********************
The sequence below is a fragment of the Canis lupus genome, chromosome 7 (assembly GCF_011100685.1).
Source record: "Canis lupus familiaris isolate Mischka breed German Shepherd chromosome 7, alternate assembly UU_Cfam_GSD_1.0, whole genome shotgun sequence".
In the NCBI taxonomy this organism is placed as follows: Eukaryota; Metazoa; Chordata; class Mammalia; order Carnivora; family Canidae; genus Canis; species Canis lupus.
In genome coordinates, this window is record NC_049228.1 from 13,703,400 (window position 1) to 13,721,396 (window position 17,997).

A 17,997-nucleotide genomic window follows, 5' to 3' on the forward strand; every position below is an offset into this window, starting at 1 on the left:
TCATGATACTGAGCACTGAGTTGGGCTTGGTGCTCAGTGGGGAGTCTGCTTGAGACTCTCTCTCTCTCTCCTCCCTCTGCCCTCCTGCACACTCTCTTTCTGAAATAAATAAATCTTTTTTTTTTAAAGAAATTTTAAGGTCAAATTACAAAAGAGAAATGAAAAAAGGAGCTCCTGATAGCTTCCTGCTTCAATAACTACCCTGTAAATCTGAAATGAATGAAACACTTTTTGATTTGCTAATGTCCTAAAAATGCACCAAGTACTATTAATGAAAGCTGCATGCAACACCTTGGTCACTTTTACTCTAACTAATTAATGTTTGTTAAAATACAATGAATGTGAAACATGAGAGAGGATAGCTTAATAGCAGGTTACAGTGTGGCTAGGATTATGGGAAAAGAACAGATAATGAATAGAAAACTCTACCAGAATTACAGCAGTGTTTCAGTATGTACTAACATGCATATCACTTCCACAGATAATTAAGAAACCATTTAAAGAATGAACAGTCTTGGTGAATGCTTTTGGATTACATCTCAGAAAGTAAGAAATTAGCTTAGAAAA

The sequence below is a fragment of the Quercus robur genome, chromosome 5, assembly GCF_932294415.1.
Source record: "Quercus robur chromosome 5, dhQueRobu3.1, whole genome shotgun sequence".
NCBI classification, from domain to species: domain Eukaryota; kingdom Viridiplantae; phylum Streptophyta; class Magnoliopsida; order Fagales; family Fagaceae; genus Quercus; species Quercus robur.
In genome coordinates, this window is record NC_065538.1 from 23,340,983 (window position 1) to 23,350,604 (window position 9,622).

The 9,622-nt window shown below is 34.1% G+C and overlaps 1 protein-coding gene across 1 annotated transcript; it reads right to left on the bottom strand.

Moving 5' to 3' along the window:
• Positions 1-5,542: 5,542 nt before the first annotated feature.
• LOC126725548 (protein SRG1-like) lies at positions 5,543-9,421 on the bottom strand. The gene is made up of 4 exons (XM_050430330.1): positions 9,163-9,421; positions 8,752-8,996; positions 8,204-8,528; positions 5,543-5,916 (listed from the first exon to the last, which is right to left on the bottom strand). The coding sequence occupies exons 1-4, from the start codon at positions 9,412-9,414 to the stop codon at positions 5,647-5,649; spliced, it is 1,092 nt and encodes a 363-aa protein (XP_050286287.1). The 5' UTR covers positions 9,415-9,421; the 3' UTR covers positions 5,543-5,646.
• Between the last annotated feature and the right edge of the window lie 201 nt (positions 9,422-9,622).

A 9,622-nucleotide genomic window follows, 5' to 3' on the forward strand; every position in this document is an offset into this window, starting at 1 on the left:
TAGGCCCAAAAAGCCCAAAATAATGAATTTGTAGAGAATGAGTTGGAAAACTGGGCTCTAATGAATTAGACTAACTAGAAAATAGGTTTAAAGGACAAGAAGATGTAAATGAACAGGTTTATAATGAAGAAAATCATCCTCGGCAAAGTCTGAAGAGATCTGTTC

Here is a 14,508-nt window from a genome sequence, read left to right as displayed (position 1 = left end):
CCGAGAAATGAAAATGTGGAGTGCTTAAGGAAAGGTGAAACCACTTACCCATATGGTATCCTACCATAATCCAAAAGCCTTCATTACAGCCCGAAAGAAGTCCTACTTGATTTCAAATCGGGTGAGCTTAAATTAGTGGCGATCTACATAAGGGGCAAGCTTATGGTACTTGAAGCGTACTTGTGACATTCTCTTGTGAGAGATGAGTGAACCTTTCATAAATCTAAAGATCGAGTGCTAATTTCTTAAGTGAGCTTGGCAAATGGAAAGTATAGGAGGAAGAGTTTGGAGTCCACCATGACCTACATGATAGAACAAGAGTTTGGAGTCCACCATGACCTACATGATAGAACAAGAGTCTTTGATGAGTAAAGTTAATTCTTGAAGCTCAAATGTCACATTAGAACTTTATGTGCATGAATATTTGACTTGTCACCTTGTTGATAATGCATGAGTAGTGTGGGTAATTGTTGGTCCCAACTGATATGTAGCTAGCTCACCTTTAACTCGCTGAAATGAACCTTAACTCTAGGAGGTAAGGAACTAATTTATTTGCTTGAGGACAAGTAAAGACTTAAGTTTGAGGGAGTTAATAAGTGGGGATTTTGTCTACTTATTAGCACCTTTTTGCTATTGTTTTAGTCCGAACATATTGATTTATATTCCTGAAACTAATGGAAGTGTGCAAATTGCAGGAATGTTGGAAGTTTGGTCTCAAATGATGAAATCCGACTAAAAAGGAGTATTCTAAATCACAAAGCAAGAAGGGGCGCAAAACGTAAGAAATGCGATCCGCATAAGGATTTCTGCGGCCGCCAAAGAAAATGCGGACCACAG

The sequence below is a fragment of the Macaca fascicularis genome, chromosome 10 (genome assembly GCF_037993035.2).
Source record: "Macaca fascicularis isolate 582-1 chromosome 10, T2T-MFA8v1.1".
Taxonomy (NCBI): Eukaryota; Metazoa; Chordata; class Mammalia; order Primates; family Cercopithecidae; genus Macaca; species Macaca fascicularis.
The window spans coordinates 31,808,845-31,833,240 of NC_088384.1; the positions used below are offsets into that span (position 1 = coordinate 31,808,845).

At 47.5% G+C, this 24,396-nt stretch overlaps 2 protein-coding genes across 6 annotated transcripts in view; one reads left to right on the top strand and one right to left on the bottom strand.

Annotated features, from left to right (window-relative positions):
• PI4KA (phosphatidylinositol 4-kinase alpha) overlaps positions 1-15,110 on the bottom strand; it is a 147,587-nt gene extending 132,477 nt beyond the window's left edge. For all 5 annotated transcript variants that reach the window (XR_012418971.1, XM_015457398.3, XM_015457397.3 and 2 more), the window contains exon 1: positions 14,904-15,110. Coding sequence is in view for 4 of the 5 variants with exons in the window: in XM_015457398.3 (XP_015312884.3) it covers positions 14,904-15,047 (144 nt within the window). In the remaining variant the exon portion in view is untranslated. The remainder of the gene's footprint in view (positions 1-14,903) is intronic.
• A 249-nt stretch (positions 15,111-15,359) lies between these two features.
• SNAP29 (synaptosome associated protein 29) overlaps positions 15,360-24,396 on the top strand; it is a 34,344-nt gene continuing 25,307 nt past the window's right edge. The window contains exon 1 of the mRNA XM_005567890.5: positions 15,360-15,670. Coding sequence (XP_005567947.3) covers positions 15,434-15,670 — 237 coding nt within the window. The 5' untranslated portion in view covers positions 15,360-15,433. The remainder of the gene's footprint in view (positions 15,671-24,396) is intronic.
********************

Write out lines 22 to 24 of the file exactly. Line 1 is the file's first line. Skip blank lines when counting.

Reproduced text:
Taxonomy (NCBI): Eukaryota; Metazoa; Chordata; class Mammalia; order Primates; family Cercopithecidae; genus Macaca; species Macaca fascicularis.
The window spans coordinates 31,808,845-31,833,240 of NC_088384.1; the positions used below are offsets into that span (position 1 = coordinate 31,808,845).

At 47.5% G+C, this 24,396-nt stretch overlaps 2 protein-coding genes across 6 annotated transcripts in view; one reads left to right on the top strand and one right to left on the bottom strand.